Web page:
Following the grand traditions of some of the 20th century’s greatest architects, this modernist home in Amagansett, New York features a simple rectangular silhouette and generous expanses of glass. But architect Jerome Engelking’s contemporary twist gives what might otherwise just be a transparent glass box both privacy and shade. Taking inspiration from the tree-dotted landscape, Engelking wraps the retreat in a screen of vertical pine.
The result feels both open to the tranquil, private setting within Stony Hill Forest and protected from the elements (and, if the home were located in a more populated area, the eyes of passersby as well.)
“The house is made from a unique, repetitive module,” says the architect. “This module is itself dematerialized, reduced down to its outer frame. This subtractive strategy highlights the tactile qualities of the carefully curated palette of materials: unadorned wood, glass, and concrete. The design of the house balances the use of modular fabrication and the craft of traditional construction methods. With its simple geometry and minimal use of materials, natural light becomes the prominent element defining the space, celebrating the ever-changing seasons and the remarkable wooded vistas.”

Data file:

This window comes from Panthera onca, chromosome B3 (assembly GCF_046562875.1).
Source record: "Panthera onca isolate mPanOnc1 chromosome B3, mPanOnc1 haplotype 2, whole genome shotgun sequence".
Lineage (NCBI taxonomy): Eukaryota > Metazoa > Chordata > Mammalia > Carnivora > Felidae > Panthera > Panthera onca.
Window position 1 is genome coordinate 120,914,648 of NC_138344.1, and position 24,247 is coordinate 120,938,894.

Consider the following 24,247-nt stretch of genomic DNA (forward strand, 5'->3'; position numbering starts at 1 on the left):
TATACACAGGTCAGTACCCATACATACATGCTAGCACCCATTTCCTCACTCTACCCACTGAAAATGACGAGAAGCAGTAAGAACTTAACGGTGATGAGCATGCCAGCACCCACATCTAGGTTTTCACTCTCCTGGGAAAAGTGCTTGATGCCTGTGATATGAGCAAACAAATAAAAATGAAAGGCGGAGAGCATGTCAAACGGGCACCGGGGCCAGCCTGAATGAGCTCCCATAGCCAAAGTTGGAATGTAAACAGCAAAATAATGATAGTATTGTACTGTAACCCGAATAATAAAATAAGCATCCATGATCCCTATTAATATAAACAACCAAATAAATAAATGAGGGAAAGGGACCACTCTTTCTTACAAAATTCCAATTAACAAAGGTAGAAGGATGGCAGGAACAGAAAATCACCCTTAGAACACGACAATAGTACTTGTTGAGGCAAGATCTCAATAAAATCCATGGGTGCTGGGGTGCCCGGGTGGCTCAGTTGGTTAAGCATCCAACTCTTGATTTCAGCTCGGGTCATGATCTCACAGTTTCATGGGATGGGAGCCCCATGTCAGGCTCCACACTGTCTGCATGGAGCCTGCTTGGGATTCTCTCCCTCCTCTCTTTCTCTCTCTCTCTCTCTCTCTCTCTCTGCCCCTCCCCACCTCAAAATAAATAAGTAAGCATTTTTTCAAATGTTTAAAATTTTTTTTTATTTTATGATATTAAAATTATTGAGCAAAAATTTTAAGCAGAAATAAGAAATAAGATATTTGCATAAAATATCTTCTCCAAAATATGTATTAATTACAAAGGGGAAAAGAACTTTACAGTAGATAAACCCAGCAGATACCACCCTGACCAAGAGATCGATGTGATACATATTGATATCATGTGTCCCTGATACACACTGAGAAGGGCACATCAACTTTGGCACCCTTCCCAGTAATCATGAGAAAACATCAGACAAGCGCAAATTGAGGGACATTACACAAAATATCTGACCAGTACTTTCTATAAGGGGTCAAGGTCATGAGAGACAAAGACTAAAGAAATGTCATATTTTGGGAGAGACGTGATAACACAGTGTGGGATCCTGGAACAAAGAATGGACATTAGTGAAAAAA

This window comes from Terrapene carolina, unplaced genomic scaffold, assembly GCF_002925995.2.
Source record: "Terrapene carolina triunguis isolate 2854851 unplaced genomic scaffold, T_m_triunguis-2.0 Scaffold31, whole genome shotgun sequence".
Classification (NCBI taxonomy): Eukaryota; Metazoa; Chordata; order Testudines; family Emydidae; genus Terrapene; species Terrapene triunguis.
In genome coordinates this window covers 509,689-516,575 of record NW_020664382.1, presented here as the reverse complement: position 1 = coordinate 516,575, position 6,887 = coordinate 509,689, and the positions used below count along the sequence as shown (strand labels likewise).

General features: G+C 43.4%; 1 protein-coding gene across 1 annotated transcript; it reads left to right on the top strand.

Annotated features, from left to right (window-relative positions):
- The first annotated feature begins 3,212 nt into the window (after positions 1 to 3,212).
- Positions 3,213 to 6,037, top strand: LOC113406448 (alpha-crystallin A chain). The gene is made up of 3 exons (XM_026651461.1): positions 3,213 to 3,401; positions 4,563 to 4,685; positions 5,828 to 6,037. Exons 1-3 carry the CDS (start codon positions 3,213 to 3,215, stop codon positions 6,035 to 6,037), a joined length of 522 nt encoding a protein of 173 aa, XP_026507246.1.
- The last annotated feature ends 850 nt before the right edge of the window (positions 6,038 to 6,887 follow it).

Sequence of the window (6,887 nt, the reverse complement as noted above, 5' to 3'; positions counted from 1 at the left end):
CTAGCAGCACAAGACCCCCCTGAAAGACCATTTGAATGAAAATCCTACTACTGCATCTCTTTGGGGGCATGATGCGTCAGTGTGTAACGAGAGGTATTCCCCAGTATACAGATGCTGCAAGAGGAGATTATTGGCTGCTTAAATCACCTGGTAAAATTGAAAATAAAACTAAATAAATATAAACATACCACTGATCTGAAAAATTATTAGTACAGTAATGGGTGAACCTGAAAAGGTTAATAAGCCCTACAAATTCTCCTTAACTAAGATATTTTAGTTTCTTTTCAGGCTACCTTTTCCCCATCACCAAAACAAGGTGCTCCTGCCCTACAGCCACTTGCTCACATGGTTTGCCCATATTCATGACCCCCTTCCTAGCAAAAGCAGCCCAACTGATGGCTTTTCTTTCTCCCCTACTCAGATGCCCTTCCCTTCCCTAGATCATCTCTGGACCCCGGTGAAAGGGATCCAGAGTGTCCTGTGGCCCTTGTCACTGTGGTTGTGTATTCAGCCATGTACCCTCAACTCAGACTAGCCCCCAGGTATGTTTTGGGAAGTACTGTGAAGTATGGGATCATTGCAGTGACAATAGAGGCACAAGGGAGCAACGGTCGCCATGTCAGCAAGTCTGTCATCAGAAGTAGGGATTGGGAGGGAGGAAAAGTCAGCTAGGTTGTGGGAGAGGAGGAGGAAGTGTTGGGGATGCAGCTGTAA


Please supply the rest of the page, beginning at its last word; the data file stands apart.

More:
The architect wanted the choice of timber to shine inside and out, “letting the structural material speak for itself.” Within the home’s minimalist interiors, pine sheathing creates an interesting textural surface that eliminates the need for drywall, paint or ceiling surfaces, providing “a warm counterpoint to the minimal design.”
Engelking wanted strong engineered pine elements that could function as both architectural mullions (the vertical divisions between the panels of glass) and structural columns, ultimately sourcing them from Canadian manufacturer IC2. This is part of what gives the home its lightweight, delicate feel. At night, interior lights shine between the louvers of the facade, giving the home a cozy and inviting glow.